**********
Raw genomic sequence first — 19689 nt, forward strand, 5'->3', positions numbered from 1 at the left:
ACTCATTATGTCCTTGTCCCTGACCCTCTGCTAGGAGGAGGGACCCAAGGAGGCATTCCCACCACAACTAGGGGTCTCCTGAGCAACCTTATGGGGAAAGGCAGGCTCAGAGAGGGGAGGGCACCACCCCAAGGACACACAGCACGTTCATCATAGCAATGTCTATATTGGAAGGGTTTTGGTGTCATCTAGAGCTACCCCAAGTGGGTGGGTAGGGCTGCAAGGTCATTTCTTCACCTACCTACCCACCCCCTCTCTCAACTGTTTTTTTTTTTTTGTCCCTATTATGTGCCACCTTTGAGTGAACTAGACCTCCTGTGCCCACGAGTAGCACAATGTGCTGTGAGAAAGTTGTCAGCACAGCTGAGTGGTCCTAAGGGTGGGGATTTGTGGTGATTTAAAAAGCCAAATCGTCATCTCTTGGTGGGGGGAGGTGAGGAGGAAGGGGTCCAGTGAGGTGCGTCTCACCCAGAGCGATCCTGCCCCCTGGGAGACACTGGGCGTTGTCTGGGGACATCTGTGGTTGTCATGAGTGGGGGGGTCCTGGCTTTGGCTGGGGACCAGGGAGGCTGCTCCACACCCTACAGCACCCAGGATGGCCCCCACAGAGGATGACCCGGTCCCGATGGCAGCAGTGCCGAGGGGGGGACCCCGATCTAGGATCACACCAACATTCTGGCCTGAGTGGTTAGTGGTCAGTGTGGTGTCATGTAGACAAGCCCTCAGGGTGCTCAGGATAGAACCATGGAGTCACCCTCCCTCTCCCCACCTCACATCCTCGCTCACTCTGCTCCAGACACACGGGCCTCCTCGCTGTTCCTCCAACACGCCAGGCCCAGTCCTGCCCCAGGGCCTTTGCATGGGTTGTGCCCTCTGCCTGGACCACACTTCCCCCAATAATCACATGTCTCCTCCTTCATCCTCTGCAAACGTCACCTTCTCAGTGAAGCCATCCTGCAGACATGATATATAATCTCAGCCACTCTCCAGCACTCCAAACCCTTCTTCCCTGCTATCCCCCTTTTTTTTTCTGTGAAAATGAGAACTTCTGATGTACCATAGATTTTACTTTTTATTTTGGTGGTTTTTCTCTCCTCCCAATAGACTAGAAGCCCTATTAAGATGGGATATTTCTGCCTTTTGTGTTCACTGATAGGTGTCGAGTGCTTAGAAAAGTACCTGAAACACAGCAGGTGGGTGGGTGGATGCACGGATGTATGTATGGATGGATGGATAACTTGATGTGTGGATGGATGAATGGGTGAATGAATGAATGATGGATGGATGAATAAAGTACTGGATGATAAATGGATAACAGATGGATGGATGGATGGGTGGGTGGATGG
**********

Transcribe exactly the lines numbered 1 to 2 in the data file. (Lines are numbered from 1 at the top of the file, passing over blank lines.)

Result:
Raw genomic sequence first — 19689 nt, forward strand, 5'->3', positions numbered from 1 at the left:
ACTCATTATGTCCTTGTCCCTGACCCTCTGCTAGGAGGAGGGACCCAAGGAGGCATTCCCACCACAACTAGGGGTCTCCTGAGCAACCTTATGGGGAAAGGCAGGCTCAGAGAGGGGAGGGCACCACCCCAAGGACACACAGCACGTTCATCATAGCAATGTCTATATTGGAAGGGTTTTGGTGTCATCTAGAGCTACCCCAAGTGGGTGGGTAGGGCTGCAAGGTCATTTCTTCACCTACCTACCCACCCCCTCTCTCAACTGTTTTTTTTTTTTTGTCCCTATTATGTGCCACCTTTGAGTGAACTAGACCTCCTGTGCCCACGAGTAGCACAATGTGCTGTGAGAAAGTTGTCAGCACAGCTGAGTGGTCCTAAGGGTGGGGATTTGTGGTGATTTAAAAAGCCAAATCGTCATCTCTTGGTGGGGGGAGGTGAGGAGGAAGGGGTCCAGTGAGGTGCGTCTCACCCAGAGCGATCCTGCCCCCTGGGAGACACTGGGCGTTGTCTGGGGACATCTGTGGTTGTCATGAGTGGGGGGGTCCTGGCTTTGGCTGGGGACCAGGGAGGCTGCTCCACACCCTACAGCACCCAGGATGGCCCCCACAGAGGATGACCCGGTCCCGATGGCAGCAGTGCCGAGGGGGGGACCCCGATCTAGGATCACACCAACATTCTGGCCTGAGTGGTTAGTGGTCAGTGTGGTGTCATGTAGACAAGCCCTCAGGGTGCTCAGGATAGAACCATGGAGTCACCCTCCCTCTCCCCACCTCACATCCTCGCTCACTCTGCTCCAGACACACGGGCCTCCTCGCTGTTCCTCCAACACGCCAGGCCCAGTCCTGCCCCAGGGCCTTTGCATGGGTTGTGCCCTCTGCCTGGACCACACTTCCCCCAATAATCACATGTCTCCTCCTTCATCCTCTGCAAACGTCACCTTCTCAGTGAAGCCATCCTGCAGACATGATATATAATCTCAGCCACTCTCCAGCACTCCAAACCCTTCTTCCCTGCTATCCCCCTTTTTTTTTCTGTGAAAATGAGAACTTCTGATGTACCATAGATTTTACTTTTTATTTTGGTGGTTTTTCTCTCCTCCCAATAGACTAGAAGCCCTATTAAGATGGGATATTTCTGCCTTTTGTGTTCACTGATAGGTGTCGAGTGCTTAGAAAAGTACCTGAAACACAGCAGGTGGGTGGGTGGATGCACGGATGTATGTATGGATGGATGGATAACTTGATGTGTGGATGGATGAATGGGTGAATGAATGAATGATGGATGGATGAATAAAGTACTGGATGATAAATGGATAACAGATGGATGGATGGATGGGTGGGTGGATGG